QJ Sports: Stats meet sports

There has been a definitive paradigm shift in the athletic world in the past decade or so.

Across virtually every major North American sport, there has been an explosion of popularity in using numbers to analyze games.

Dubbed by some as the “Moneyball” era — in reference to the 2003 book about the Oakland A’s baseball team succeeding due to their use of statistics — it’s undeniable that more people than ever are interested in the numerical evaluation of sports.

While basic stats — such as goals, assists, points, saves, blocked shots and steals — have been tracked for about as long as sports have existed, many new “advanced” statistics have come to the forefront in recent years.

Soccer and hockey have been overtaken by stats explaining ball or puck possession, while football has seen new ways to analyze quarterback and running back performance.

Baseball — one of the first sports to see this heavy sort of numerical integration — has introduced new statistics to evaluate how many runs that batters, pitchers and fielders help to create or eliminate on average.

All these new stats follow a similar idea: optimizing our understanding of player performance using objective methods. Inventing new measures, building on old ones and disregarding others as obsolete, the trend has led both hobbyists and official league sources to start tracking and sorting statistical categories in many different ways.

In 2015, it’s more accessible than ever for fans, analysts and team officials, such as coaches and managers, to integrate more stats into day-to-day discussions about plays and games.

Of course, with any sort of new ideas, there will be critics. Some journalists, fans and even managers of professional teams often claim that adding too many stats overcomplicate sports. But in reality, they simplify the game.

Want to know which two players play well together? Who is most efficient given their playing time? Who are the most effective shooters from a certain area?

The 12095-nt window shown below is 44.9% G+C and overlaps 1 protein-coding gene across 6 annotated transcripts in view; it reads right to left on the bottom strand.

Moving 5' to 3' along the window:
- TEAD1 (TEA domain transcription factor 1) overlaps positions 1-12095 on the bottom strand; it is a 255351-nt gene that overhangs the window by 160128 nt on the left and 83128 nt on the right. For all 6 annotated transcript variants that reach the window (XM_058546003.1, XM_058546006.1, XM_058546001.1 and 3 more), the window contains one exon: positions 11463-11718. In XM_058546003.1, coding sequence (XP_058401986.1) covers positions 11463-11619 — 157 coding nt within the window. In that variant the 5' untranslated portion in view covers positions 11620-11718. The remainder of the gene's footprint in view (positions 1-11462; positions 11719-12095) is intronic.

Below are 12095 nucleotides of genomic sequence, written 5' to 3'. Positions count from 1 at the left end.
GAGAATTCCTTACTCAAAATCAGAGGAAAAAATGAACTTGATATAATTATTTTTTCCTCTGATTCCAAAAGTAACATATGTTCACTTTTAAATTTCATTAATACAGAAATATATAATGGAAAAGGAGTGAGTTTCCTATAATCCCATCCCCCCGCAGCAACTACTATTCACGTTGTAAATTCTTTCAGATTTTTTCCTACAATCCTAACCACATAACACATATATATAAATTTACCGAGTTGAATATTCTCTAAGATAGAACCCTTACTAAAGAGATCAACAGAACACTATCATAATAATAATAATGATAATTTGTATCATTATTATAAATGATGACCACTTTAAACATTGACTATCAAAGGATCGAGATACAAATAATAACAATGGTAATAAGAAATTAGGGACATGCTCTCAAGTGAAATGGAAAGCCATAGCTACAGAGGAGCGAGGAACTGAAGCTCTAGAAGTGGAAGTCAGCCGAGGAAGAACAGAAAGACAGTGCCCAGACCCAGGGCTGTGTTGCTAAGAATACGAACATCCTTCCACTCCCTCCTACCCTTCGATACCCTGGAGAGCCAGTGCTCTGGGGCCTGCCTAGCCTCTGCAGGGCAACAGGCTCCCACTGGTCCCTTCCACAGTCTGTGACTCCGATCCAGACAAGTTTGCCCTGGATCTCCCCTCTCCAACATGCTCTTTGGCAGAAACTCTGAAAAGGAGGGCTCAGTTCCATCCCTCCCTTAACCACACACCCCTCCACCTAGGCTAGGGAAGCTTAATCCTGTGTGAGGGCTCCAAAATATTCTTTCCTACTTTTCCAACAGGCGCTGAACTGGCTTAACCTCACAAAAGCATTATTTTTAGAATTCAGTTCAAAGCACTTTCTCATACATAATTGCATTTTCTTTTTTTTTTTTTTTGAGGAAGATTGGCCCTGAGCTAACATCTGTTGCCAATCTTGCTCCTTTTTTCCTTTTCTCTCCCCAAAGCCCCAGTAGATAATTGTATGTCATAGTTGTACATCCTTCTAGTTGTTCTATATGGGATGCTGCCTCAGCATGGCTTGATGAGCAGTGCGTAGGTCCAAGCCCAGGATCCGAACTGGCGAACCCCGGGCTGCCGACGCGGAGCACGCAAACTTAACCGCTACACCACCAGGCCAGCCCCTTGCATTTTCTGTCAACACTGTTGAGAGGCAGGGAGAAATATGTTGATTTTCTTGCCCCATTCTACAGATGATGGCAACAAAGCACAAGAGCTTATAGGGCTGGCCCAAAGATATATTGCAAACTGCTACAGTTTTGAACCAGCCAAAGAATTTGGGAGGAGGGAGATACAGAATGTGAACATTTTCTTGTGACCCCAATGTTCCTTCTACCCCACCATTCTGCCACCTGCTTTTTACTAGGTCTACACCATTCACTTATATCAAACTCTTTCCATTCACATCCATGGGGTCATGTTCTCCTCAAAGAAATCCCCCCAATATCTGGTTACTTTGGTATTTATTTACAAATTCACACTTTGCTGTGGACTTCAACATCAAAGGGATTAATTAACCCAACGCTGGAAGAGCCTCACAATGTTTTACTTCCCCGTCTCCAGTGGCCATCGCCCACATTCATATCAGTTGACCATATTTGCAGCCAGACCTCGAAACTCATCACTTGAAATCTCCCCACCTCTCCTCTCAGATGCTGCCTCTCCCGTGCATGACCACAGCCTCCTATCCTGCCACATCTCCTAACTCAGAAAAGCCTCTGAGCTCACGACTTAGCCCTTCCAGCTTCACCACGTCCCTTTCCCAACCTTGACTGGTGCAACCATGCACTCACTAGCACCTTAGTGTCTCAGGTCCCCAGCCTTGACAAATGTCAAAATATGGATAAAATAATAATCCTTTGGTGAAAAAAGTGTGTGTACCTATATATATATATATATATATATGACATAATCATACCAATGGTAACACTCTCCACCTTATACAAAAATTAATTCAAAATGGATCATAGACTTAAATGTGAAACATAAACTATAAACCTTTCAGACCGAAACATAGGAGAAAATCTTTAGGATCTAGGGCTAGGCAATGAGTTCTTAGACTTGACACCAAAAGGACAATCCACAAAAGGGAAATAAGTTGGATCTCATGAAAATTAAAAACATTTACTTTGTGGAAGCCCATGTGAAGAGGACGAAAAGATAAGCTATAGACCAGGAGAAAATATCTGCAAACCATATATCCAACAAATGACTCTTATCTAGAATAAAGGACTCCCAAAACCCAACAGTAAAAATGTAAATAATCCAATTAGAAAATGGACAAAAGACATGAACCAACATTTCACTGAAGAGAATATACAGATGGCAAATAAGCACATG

There’s almost certainly a stat for each of those questions. They help coaches differentiate between two or more possible lineup combinations; managers identify valuable trade targets; and players determine which opponents to look out for in certain situations.

There’s also a big push in the field for stats that help predict future success, often referred to as “underlying metrics”.

These stats can play a part in determining which teams and players are performing at either a sustainably high or low level — for example, scoring on an extremely high percentage of their shots compared to their typical performance — and if slumps are just bad luck or if a hot streak has the likelihood to continue.

While there will always be room for standard analysis — such as in-person scouting and assessing a player’s character — many stats are great indicators of exactly why players perform as they do.

Many professional teams and managers have refused to use any sort of advanced analysis and instead rely on their traditional ways.

Still, several successful teams have openly attributed many of their accomplishments to their statistical departments.

The National Hockey League’s Los Angeles Kings and Chicago Blackhawks have each won two Stanley Cups in the past five years, publicly attributing much of their success to their stats departments.

Real Madrid — the defending champions of the European soccer Champions League — signed a multi-million dollar partnership last fall to integrate analytics for both their team staff and fans. Other teams are following suit in nearly every league.

Sports aren’t played on a spreadsheet, and teams will still need talented athletes and coaches to put everything together. But as the old saying goes: knowing is half the battle.

For the teams who acquire as much knowledge as possible by tracking as many statistics as possible — and making educated decisions as a result — you shouldn’t be surprised if you see them hoisting a championship trophy at season’s end.

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